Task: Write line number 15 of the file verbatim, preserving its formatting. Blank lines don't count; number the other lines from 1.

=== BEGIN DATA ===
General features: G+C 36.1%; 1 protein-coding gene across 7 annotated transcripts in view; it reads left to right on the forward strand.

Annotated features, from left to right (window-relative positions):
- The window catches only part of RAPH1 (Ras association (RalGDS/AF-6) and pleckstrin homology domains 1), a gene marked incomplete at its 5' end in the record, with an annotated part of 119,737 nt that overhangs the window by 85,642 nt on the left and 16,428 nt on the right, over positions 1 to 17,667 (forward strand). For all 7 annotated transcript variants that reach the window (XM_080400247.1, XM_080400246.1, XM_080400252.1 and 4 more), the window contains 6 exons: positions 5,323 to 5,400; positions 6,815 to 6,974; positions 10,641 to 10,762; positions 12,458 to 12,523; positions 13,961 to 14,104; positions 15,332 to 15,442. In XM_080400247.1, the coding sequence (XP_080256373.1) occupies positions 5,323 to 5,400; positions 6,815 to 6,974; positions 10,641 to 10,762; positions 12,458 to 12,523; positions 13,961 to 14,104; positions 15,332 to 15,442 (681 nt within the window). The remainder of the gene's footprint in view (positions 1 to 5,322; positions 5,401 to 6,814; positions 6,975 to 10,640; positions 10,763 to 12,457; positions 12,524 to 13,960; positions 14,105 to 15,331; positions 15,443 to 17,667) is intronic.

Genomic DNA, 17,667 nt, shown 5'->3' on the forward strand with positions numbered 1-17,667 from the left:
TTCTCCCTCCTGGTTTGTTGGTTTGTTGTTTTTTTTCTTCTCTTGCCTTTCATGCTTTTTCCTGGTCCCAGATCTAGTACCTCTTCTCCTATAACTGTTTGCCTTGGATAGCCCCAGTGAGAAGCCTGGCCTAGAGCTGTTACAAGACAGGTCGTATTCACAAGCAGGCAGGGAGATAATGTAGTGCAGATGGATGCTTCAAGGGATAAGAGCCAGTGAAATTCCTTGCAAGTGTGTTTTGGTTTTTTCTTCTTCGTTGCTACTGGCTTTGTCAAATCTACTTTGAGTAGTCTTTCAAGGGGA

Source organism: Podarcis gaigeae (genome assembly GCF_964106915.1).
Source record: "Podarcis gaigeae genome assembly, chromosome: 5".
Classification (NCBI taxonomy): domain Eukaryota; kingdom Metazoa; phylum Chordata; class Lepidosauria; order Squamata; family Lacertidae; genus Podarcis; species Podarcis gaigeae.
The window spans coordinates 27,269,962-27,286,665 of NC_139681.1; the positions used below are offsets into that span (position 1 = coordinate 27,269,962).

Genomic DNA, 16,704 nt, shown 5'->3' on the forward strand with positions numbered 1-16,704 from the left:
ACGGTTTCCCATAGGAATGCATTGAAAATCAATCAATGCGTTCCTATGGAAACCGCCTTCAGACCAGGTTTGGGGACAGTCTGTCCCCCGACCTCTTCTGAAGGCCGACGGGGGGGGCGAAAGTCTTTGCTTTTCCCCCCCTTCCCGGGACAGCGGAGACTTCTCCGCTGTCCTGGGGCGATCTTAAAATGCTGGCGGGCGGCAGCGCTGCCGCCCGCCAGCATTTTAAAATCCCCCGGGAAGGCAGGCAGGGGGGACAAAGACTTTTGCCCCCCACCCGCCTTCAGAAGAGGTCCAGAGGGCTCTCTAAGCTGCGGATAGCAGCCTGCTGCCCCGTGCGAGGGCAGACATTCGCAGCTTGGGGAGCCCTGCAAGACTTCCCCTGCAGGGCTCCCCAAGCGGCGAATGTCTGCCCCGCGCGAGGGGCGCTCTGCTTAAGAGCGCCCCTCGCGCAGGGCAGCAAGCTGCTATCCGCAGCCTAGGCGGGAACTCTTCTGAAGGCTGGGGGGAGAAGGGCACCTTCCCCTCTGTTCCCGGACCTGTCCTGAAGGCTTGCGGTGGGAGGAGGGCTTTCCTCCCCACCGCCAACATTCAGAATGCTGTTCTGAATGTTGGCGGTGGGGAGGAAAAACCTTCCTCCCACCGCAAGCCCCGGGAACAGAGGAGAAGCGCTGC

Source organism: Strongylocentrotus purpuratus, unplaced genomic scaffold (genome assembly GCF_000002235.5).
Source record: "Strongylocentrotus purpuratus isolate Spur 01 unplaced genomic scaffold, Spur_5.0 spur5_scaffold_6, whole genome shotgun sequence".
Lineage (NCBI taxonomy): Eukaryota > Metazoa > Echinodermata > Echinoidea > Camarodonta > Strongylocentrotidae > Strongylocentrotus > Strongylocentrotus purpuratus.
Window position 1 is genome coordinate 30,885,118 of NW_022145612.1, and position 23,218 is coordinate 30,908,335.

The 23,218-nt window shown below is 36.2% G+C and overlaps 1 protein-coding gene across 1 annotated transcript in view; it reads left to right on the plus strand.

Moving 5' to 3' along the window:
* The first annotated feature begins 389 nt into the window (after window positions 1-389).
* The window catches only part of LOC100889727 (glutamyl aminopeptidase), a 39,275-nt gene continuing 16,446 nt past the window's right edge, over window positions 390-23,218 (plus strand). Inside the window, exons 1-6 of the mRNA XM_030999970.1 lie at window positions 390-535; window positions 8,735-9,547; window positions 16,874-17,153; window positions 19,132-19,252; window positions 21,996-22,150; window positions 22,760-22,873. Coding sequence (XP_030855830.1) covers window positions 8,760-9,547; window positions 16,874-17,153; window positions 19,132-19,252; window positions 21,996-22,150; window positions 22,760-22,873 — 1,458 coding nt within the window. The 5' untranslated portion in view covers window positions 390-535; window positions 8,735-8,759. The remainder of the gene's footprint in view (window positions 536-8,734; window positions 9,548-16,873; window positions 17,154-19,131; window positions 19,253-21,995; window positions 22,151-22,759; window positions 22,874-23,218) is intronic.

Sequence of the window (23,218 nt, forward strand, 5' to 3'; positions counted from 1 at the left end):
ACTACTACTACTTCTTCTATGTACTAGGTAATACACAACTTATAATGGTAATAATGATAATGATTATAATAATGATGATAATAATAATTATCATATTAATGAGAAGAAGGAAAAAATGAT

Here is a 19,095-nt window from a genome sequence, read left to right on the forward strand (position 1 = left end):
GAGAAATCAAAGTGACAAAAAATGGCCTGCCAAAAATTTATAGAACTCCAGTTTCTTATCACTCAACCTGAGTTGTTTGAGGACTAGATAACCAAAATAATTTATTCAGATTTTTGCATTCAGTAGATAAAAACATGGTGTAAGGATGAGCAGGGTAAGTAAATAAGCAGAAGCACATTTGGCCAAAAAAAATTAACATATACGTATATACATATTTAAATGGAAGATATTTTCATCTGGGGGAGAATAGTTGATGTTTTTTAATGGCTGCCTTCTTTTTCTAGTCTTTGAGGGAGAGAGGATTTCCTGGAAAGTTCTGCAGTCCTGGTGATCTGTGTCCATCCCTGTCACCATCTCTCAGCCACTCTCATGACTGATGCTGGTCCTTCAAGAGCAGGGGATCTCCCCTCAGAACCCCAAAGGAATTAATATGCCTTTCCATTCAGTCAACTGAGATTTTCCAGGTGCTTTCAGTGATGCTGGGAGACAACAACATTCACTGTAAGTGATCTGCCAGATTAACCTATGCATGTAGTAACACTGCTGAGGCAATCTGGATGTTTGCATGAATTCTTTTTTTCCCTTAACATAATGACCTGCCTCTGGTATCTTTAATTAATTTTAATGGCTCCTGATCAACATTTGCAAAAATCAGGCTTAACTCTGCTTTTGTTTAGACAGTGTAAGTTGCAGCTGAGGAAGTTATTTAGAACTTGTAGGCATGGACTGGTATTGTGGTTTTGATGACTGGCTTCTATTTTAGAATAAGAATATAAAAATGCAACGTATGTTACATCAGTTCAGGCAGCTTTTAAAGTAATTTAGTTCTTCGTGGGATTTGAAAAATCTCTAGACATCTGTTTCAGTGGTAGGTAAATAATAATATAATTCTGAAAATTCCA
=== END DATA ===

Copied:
Window position 1 is genome coordinate 30,885,118 of NW_022145612.1, and position 23,218 is coordinate 30,908,335.